The 3 Essentials to Chasing a Dream
Originally posted on Social Change Nation.
What follows is a guest post from Greg Kamphius of Buy Better Mall, a directory for socially conscious shoppers. Greg is a member of Social Change Nation and we’re proud to have him share this amazing story of taking the leap!
It seems unfathomable to some people that a person might throw away stability, turn in a new direction, and charge off after a dream. Even if deep down inside, it is what lots of people want to do, they just figure that the people doing it must be lucky or crazy or both. That is not the case. It has nothing to do with luck or craziness. People who follow their dreams are just normal people. They just have what it takes: an idea, some money, and courage.
Five months ago I got on a plane to Cambodia. A few months before I had sold half of my belongings, packed the rest into my little old pickup truck, drove across Canada, and deposited them into my mom’s basement. I quit a great paying job with a great boss, turning down a promotion despite the failing Canadian economy, and bought a plane ticket. Now, I am in Cambodia. I have a small duffel bag with four sets of clothes, my laptop, an idea, about $17 000, and the determination to live my one life with no regrets.
Obtaining an idea is the most crucial and difficult step in following your dreams. It took my whole life to get to the point where the idea was strong enough that I would bet my life on it. However, much like saving money, there is a process to building your idea, and if you do it one piece at a time, it just seems to come together.
1.) The first step is to take a good look at what you want to achieve with your life, and I don’t mean financial stability, a family, and a nice house. You are looking for something that can’t really be achieved, a general purpose. What do you want your mark on the world to be?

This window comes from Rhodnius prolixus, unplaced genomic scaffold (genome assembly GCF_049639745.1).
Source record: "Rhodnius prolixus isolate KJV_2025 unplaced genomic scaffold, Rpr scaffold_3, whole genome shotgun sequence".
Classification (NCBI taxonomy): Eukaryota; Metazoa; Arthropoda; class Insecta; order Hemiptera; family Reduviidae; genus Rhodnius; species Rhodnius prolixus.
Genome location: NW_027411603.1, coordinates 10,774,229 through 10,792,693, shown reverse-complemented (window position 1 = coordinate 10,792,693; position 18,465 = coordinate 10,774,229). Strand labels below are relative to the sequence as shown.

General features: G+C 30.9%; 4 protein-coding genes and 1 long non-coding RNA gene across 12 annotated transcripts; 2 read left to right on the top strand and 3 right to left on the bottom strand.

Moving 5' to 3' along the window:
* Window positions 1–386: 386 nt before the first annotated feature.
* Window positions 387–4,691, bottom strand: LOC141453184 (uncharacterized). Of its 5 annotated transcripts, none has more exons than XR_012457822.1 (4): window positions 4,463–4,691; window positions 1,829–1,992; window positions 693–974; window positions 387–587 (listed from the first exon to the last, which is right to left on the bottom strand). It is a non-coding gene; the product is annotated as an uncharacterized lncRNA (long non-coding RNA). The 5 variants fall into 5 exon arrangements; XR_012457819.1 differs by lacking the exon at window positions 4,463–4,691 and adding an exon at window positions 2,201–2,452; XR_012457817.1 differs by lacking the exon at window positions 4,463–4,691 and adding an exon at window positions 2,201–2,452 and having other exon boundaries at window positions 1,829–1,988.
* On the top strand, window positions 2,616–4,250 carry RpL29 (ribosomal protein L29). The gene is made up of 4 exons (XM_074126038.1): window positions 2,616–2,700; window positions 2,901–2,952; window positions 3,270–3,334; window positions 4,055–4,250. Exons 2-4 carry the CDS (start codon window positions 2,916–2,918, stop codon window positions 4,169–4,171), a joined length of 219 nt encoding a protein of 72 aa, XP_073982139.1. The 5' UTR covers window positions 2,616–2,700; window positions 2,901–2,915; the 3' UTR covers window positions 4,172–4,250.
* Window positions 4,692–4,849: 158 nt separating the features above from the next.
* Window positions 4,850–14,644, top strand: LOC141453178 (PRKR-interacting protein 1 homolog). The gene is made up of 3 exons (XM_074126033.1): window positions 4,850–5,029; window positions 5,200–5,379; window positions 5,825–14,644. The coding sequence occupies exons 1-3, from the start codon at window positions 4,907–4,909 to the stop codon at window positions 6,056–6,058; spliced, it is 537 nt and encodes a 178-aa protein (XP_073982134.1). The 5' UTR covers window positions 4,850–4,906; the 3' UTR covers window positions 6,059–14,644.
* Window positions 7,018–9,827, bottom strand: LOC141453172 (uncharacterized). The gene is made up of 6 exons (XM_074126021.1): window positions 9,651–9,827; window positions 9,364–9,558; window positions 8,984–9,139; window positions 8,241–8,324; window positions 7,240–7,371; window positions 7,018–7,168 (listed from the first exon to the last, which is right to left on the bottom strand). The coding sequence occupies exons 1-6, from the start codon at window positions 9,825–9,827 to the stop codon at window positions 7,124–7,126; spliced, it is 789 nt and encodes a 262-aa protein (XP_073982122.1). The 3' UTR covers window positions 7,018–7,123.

It may be a more stable environment, a more just society, to reduce suffering, or to empower others to achieve their dreams. Whatever your goal is it should be at the heart of who you are. This is what drives you. It will be what gets you out of bed in the morning when you don’t have a punch clock regulating your life. For me, the goal is to leave the world a more loving and caring place.
2.) Once you have the goal you need to do the research: read books, watch documentaries, chat with people in your field, and even go traveling. The ideas will start to flow, and as they flow they will inspire more research.
You will be tempted to grab hold of your first idea, but that would be a mistake. In the majority of cases,you need to do more research. Ask what people really want. Ask why they want it. Check if it’s been done. Make friends with the people who’ve done it. Poke it and prod it until you are absolutely sure what it is, how you will do it, and why it will work. Like I said, it took my whole life, over 30 years, to get to a point where I was confident with my idea. It wasn’t easy, but when you are out on your own, with your life savings on the line, you will be happy you put in the time.
3.) The Money
Everyone gets hung up on the money, even though it is the idea and the courage that make a dream happen. But, for the sake of unfulfilled dreams, let me try to assure you that living a dream is not just for the rich.
When I left for Cambodia all I had to my name was $17, 000. I saved it like anyone saves money. I cut things out of my life that were less important than my goal. This can be a long process, but cutting things out of your life that you don’t need is actually quite rewarding in itself, so it is a good process. The important part is knowing how to make that money go as far as possible. This is one of the reasons I moved to Cambodia.